Breastfeeding Anxiety: What to do about it

August is Global Breastfeeding Awareness month. Here is why it's important

Anxiety is a normal emotion that informs us when something in our environment may be threatening, whether physically or emotionally, to us or the people we care about. When we feel anxious, we want to take action to make ourselves feel safe. Without anxiety, it is difficult to recognize danger or to do things that help keep us safe.

Sometimes, however, anxiety can creep up on us and make us misinterpret certain situations as threatening when they are not. This is often made worse by the information we get from others, our past experiences, and how confident we feel about coping with the situation. This explains why you can feel anxious about a situation you have been told would be difficult, or the feeling of anxiety you get in anticipation of a situation you had difficulty with in the past.

The reality of breastfeeding anxiety

Studies show that 1 in 10 people will experience an anxiety disorder at some point in their lives. This number increases significantly among pregnant women and new mothers. 

If this is what you are going through, it does not mean that there is something wrong with you. You do not need medication, and you are not a failure or a bad mother. You are simply experiencing what a lot of mothers also go through, and it is perfectly normal. You simply need to learn how to manage it. 

Parenthood brings with it a lot of often conflicting information and massive amounts of pressure to get everything right. Every woman wants to be seen as a “good” mother, even though they make up that definition for themselves, setting unrealistic expectations along the way. When you also consider the fact that you are sleep deprived and exhausted especially during those first few months, you can start to see why anxiety is so common in new mothers.

Furthermore, there is a lot of pressure put on expectant women and new mothers to breastfeed their babies. While this message is rooted in science, it has inadvertently contributed to many women developing breastfeeding anxiety that only becomes worse when things don’t go perfectly from day one. Sometimes, breastfeeding anxiety can become so bad that it can make you question whether or not you are a good parent.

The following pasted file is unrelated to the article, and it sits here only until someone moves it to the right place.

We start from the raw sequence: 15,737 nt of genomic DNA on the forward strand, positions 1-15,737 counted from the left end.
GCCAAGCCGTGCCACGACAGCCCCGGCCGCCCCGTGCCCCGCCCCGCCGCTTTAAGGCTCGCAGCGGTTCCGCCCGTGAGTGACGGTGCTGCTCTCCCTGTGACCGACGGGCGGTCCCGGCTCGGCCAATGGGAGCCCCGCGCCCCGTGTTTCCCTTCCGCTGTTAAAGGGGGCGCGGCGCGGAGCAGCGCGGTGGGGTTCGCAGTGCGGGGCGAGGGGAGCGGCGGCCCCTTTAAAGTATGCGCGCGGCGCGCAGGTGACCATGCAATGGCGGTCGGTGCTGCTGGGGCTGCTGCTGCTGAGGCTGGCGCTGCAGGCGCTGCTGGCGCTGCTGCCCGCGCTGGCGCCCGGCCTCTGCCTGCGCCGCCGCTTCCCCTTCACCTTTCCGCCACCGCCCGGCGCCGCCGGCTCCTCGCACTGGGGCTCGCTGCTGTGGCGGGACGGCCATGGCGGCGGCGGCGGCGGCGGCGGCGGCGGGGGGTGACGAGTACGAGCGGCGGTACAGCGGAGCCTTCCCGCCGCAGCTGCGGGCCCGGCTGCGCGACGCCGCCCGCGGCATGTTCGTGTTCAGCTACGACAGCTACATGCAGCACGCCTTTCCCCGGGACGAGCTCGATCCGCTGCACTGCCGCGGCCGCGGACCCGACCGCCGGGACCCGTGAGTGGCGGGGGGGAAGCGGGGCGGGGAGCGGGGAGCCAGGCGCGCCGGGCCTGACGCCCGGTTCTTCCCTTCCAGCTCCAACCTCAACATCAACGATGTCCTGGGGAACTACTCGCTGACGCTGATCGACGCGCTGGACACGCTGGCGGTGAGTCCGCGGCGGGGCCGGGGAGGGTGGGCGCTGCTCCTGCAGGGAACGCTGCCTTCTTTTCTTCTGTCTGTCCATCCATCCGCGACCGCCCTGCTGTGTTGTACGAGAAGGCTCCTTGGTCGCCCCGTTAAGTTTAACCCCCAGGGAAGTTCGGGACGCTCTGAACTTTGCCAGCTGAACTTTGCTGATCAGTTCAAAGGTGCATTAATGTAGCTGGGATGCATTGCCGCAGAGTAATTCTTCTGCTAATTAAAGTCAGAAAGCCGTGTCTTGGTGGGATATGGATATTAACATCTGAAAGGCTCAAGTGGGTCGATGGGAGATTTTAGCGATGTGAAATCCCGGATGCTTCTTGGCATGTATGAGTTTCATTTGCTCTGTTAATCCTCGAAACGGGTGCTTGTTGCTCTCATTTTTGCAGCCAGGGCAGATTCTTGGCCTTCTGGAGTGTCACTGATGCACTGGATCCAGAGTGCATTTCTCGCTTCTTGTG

Breastfeeding anxiety, if left unchecked, can affect your overall well-being as well, resulting in headaches, difficulty sleeping, trouble concentrating, and changes in your appetite. It can also contribute to the development of perinatal mood and anxiety disorder (PMAD) and postpartum depression (PPD). For example, if you have been planning to exclusively breastfeed throughout your pregnancy only to end up having no choice but to switch to formula, it can trigger extreme anxiety and even depression.

With this guide, we hope to provide you with information on what breastfeeding anxiety is and how to deal with it. Anxiety is indeed a complicated condition with individualized solutions. However, we hope that this guide will begin to normalize it and help you see what a normal reaction is and when you need to seek help.

Signs of Anxiety

When you are anxious about a situation, you excessively focus on thoughts and things that scare or upset you. This is often accompanied by several physical symptoms that will vary from person to person, including:

  • Irritability
  • Headaches
  • Feeling sick
  • Wobbly legs
  • Feeling dizzy
  • Disturbed sleep
  • Racing heartbeat
  • Feeling exhausted
  • Changes in breathing
  • Tightness of the chest
  • Difficulty concentrating
  • Butterflies in your stomach
  • Tingling in the arms and legs
  • Muscles tension in the neck, shoulders, or jaw
  • Upset stomach or needing to use the toilet frequently or urgently

While you experience these symptoms, you may also worry excessively, feel like others are judging you, and have feelings of self-doubt thinking that you are not good in some way. Your mind focuses on negative emotions and you feel unable to stop thinking about the thing that’s making you anxious.

Sometimes, these thoughts can get out of control. They can make it difficult to live your normal daily life, leading you to:

  • Reduce your normal activities
  • Be unable to face talking to people
  • Avoid crowded places
  • Repeatedly check things just to be sure
  • Avoid doing things that make you anxious